infrastructures and to continue to question what interests are play what forces act to drive the state ification processes and also highlight the politics of that so that's what we want to do and with our new initiative that we set up at Cardiff University called the data just which is collaborative space for research and practice on the relationship between data fication of social justice we had of public launch in March on started by myself on Indians and Joanna readin and it's actually also about trying to advance the European concept for some of these debates because they tend to have been very US centric so forth but taking around this issue of of data and discrimination to try and also get some and some context within Europe on this and some European frameworks in place and it's not a projects we're developing a things like the use of Big Data in governance and for social policy the development of of data scores issues around data fication health issues around the impact on protected communities like refugees indicating data systems um developments of alternative forms of smart cities they may consider some social justice so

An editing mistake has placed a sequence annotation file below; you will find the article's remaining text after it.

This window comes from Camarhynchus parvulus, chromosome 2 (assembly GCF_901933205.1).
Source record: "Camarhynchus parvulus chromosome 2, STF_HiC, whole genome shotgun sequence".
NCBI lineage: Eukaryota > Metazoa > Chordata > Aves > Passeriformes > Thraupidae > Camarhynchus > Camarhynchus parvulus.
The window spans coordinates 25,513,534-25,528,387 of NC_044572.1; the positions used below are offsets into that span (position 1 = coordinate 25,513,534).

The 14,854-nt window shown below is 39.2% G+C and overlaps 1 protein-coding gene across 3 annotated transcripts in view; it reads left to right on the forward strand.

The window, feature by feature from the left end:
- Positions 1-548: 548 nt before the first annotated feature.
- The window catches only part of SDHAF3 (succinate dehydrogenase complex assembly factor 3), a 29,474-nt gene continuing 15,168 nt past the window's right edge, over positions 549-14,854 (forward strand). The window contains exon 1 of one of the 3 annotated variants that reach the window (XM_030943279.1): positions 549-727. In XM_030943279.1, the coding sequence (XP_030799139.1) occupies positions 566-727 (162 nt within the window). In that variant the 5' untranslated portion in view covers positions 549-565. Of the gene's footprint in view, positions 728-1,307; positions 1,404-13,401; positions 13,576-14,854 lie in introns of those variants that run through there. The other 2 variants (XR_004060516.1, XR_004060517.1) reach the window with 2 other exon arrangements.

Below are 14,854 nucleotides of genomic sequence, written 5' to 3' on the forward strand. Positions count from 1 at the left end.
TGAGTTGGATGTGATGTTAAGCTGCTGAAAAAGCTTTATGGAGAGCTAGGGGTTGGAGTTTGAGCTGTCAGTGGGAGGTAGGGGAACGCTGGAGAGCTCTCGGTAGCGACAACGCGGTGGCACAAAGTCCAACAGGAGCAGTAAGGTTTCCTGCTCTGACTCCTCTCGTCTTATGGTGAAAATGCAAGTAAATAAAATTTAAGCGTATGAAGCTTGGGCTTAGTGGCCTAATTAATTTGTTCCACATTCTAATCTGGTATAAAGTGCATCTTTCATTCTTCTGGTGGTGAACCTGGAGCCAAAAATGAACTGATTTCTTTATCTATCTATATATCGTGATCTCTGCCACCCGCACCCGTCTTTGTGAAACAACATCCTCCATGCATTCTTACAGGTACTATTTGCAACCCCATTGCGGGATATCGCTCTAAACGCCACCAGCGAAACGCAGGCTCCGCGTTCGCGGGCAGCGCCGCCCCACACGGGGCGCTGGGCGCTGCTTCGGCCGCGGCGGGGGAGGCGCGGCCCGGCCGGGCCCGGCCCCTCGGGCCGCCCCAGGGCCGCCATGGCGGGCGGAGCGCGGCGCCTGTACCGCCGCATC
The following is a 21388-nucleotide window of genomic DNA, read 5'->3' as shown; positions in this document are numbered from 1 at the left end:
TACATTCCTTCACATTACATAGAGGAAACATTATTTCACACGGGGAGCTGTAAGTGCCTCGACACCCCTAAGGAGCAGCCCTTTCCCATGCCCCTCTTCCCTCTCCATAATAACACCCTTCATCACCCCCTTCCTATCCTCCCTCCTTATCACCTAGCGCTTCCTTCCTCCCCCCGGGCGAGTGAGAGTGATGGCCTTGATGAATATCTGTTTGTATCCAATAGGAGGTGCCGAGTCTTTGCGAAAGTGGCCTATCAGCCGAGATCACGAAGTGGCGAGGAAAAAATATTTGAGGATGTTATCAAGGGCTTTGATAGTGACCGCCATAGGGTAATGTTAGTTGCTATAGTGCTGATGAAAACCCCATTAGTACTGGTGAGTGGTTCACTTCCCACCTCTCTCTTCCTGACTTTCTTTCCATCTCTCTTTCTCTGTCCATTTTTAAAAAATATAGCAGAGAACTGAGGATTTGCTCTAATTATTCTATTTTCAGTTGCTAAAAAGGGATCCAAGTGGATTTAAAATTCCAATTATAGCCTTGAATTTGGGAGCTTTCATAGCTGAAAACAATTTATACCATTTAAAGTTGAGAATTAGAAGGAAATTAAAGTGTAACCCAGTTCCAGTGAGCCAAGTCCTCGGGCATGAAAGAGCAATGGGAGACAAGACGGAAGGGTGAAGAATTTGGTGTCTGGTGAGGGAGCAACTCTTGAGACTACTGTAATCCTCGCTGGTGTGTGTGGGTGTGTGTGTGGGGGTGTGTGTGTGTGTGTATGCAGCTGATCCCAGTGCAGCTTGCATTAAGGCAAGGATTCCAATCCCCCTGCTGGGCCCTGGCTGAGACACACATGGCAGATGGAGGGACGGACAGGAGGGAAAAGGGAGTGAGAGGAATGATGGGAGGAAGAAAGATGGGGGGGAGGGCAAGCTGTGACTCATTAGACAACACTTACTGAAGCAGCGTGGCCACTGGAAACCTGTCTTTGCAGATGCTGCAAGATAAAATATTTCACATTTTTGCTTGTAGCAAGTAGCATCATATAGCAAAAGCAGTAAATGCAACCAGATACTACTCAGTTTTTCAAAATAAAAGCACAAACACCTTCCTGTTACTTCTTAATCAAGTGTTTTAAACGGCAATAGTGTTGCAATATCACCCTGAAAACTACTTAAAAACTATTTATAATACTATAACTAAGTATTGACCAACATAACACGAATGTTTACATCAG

we want to talk about data justice and the data just as lab just to sum up to reframe the debates to understand data as a social economic justice issue we think we need to think through collective responses to date ification that go beyond individual privacy and what we might think of his techno-legal solution is and we think we have to overcome this disconnect in civil society between techno technology activists and social just take justice activist and connect concerns and from this is about nurturing alternative political imaginaries for what the deal and data action should be so thinking about how society ought to be organized and the social organization of technology with in that society beyond the current dominant understandings of data fication a space around efficiency and objectivity so thank you for that I don't think that I
forgot to realize the whole world
so far and only me